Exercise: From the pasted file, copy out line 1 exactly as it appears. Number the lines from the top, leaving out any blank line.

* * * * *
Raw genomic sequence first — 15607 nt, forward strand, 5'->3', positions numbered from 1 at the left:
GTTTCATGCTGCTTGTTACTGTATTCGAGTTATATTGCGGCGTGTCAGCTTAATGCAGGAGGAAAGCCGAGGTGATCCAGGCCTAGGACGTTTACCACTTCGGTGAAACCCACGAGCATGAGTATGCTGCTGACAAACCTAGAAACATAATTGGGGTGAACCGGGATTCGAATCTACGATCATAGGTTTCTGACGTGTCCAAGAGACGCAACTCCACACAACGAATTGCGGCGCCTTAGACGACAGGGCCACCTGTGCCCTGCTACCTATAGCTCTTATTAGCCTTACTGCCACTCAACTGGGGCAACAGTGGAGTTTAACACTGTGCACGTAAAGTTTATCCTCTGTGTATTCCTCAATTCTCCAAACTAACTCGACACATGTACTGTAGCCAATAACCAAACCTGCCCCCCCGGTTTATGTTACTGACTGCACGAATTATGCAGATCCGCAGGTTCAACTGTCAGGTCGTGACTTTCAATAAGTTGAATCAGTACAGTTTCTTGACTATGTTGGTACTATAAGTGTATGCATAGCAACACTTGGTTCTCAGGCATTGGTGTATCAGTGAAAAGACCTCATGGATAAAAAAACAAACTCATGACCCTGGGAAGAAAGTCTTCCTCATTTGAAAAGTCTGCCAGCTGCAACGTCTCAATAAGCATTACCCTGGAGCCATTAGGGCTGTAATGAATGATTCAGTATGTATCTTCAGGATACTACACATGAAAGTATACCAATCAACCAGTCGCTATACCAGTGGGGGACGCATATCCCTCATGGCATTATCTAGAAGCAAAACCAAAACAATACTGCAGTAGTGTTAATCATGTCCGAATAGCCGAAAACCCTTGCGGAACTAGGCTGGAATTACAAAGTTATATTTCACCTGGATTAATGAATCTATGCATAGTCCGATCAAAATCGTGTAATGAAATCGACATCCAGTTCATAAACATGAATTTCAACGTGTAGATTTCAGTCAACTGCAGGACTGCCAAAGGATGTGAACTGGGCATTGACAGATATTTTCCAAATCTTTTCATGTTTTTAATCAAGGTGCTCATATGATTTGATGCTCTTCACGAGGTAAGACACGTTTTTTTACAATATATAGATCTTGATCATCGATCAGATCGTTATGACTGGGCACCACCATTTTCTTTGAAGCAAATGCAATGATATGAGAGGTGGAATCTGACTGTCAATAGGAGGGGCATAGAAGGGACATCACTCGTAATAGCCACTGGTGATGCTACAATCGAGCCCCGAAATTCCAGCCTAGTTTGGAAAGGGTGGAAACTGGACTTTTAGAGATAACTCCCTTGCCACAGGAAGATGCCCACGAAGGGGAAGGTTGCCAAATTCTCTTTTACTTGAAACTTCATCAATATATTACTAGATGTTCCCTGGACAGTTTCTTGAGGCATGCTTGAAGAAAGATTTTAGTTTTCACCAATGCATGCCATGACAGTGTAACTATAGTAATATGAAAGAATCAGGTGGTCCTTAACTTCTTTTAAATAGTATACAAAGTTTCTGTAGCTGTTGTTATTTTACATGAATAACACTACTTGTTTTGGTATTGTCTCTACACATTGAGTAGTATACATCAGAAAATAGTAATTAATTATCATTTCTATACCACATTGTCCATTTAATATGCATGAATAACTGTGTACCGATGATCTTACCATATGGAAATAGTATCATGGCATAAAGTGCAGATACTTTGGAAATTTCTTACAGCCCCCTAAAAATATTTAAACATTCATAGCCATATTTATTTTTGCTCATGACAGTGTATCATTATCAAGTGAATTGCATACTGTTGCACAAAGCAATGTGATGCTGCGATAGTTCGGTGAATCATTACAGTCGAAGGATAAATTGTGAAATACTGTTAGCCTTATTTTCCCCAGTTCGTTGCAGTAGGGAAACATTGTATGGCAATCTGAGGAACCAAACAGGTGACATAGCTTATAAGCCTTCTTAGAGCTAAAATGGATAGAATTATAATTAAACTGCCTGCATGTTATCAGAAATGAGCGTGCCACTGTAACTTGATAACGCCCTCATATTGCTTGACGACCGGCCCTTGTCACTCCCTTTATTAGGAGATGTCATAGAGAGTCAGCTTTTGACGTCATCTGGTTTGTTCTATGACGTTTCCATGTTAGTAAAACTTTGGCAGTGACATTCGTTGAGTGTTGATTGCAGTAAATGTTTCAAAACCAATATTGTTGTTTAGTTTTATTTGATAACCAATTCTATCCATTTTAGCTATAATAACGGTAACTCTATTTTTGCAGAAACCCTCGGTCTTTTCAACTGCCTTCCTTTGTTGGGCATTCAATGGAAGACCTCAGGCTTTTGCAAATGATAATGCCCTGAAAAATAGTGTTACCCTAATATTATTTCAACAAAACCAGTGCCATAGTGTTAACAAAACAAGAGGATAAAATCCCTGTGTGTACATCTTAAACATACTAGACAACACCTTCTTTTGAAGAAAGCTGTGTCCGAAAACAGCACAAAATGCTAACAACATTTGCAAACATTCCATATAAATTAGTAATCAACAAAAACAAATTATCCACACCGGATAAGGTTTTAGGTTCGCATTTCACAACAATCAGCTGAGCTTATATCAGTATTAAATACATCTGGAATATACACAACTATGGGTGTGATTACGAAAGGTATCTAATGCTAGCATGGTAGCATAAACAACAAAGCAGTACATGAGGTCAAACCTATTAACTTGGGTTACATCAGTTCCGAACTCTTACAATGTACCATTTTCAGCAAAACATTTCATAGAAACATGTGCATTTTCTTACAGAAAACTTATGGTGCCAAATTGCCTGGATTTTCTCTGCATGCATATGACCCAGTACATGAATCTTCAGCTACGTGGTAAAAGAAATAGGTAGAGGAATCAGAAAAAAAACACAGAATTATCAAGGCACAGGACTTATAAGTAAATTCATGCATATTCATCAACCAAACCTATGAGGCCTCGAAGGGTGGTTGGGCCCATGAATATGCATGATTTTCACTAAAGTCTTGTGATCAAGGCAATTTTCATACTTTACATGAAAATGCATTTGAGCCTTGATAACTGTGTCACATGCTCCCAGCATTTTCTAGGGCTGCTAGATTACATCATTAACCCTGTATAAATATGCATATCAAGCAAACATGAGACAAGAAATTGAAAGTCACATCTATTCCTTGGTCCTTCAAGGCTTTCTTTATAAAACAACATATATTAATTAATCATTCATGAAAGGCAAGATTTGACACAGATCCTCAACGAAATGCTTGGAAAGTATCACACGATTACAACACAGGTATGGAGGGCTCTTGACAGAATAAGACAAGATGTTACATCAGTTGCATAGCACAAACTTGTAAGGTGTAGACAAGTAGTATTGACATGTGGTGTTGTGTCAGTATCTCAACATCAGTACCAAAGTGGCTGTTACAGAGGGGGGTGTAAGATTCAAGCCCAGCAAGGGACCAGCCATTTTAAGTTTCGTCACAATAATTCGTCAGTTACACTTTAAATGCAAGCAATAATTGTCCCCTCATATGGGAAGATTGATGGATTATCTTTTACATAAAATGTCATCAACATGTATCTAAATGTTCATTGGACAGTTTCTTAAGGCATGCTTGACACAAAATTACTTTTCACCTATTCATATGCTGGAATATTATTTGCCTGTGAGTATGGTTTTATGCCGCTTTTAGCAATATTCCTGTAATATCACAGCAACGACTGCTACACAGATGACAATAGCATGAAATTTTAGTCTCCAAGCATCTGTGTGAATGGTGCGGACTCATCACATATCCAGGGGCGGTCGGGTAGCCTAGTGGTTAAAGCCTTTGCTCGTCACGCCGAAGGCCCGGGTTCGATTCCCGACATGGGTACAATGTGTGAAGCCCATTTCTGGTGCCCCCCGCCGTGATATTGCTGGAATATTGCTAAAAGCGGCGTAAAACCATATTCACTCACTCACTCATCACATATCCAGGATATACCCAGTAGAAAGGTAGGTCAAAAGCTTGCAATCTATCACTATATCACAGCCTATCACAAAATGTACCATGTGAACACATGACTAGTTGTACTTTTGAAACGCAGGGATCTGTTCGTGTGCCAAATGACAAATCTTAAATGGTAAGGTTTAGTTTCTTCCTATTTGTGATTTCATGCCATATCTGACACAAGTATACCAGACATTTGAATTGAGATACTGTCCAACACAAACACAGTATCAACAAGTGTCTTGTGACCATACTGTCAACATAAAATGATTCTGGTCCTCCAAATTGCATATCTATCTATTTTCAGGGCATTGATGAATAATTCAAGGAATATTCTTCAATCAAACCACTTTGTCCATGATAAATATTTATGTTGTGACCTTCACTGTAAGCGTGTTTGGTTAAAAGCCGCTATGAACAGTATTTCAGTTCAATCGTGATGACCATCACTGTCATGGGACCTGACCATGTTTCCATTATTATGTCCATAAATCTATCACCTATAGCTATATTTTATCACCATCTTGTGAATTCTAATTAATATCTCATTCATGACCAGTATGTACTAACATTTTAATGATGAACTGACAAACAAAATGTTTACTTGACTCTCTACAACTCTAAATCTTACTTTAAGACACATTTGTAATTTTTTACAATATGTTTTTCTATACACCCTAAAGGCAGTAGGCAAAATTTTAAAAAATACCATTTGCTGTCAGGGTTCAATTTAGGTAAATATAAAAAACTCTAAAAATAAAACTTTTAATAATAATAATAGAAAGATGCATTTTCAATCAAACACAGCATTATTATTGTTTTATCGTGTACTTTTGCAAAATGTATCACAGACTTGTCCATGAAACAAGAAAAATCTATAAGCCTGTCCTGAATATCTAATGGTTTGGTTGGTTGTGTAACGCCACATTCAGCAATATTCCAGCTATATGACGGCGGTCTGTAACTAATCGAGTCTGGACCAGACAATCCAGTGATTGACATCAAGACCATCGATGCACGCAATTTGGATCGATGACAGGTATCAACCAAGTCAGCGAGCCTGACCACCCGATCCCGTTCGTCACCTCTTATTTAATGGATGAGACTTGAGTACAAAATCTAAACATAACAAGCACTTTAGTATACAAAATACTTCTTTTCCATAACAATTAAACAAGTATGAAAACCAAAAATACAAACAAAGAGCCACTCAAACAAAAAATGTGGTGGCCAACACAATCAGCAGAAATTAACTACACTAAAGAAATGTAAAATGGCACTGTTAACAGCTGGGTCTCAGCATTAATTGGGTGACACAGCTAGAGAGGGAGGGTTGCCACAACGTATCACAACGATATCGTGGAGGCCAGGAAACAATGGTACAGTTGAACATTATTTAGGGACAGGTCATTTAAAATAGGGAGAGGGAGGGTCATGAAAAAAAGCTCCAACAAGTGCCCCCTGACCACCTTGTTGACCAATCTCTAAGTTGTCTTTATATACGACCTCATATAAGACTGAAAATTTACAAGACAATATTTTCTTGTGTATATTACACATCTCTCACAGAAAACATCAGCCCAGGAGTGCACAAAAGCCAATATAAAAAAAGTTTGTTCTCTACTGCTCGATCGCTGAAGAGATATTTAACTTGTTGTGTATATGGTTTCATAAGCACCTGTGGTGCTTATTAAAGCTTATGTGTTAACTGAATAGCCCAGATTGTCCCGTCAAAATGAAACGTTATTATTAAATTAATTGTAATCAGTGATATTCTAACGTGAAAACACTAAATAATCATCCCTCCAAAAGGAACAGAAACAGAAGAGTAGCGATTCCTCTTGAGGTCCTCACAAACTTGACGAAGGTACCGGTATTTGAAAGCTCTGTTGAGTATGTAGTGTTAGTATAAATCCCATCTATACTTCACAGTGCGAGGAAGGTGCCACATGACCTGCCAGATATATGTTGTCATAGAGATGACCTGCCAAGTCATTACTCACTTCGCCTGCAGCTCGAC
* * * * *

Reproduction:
Raw genomic sequence first — 15607 nt, forward strand, 5'->3', positions numbered from 1 at the left: